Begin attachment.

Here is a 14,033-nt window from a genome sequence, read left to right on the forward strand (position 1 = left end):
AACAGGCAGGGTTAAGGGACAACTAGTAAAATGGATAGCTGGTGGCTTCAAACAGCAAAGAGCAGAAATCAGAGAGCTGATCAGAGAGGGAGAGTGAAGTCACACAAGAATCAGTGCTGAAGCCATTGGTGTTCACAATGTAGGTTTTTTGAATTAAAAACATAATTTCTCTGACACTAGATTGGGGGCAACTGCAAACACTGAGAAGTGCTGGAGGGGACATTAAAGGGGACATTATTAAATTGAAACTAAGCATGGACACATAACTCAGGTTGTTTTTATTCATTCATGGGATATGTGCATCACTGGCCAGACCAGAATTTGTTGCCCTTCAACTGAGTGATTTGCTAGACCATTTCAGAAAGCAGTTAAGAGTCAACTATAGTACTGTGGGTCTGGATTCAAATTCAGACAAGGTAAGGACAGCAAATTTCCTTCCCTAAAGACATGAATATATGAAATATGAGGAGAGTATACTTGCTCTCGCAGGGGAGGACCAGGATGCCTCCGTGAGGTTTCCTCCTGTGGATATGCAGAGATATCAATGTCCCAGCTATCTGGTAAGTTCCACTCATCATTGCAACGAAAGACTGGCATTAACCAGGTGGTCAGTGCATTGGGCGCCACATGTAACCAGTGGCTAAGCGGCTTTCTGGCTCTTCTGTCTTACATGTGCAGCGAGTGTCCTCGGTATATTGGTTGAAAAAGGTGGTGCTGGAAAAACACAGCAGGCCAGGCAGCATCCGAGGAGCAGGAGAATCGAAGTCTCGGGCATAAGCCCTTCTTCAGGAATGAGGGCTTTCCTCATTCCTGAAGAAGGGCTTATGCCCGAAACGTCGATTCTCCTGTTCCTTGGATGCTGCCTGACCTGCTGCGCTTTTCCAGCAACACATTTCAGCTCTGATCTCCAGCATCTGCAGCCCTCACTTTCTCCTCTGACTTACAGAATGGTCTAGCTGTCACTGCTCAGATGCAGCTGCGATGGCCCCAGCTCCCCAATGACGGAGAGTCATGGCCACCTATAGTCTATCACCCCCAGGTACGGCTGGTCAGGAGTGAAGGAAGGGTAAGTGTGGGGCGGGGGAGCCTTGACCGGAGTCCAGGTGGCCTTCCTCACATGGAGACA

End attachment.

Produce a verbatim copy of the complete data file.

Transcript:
Here is a 14,033-nt window from a genome sequence, read left to right on the forward strand (position 1 = left end):
AACAGGCAGGGTTAAGGGACAACTAGTAAAATGGATAGCTGGTGGCTTCAAACAGCAAAGAGCAGAAATCAGAGAGCTGATCAGAGAGGGAGAGTGAAGTCACACAAGAATCAGTGCTGAAGCCATTGGTGTTCACAATGTAGGTTTTTTGAATTAAAAACATAATTTCTCTGACACTAGATTGGGGGCAACTGCAAACACTGAGAAGTGCTGGAGGGGACATTAAAGGGGACATTATTAAATTGAAACTAAGCATGGACACATAACTCAGGTTGTTTTTATTCATTCATGGGATATGTGCATCACTGGCCAGACCAGAATTTGTTGCCCTTCAACTGAGTGATTTGCTAGACCATTTCAGAAAGCAGTTAAGAGTCAACTATAGTACTGTGGGTCTGGATTCAAATTCAGACAAGGTAAGGACAGCAAATTTCCTTCCCTAAAGACATGAATATATGAAATATGAGGAGAGTATACTTGCTCTCGCAGGGGAGGACCAGGATGCCTCCGTGAGGTTTCCTCCTGTGGATATGCAGAGATATCAATGTCCCAGCTATCTGGTAAGTTCCACTCATCATTGCAACGAAAGACTGGCATTAACCAGGTGGTCAGTGCATTGGGCGCCACATGTAACCAGTGGCTAAGCGGCTTTCTGGCTCTTCTGTCTTACATGTGCAGCGAGTGTCCTCGGTATATTGGTTGAAAAAGGTGGTGCTGGAAAAACACAGCAGGCCAGGCAGCATCCGAGGAGCAGGAGAATCGAAGTCTCGGGCATAAGCCCTTCTTCAGGAATGAGGGCTTTCCTCATTCCTGAAGAAGGGCTTATGCCCGAAACGTCGATTCTCCTGTTCCTTGGATGCTGCCTGACCTGCTGCGCTTTTCCAGCAACACATTTCAGCTCTGATCTCCAGCATCTGCAGCCCTCACTTTCTCCTCTGACTTACAGAATGGTCTAGCTGTCACTGCTCAGATGCAGCTGCGATGGCCCCAGCTCCCCAATGACGGAGAGTCATGGCCACCTATAGTCTATCACCCCCAGGTACGGCTGGTCAGGAGTGAAGGAAGGGTAAGTGTGGGGCGGGGGAGCCTTGACCGGAGTCCAGGTGGCCTTCCTCACATGGAGACA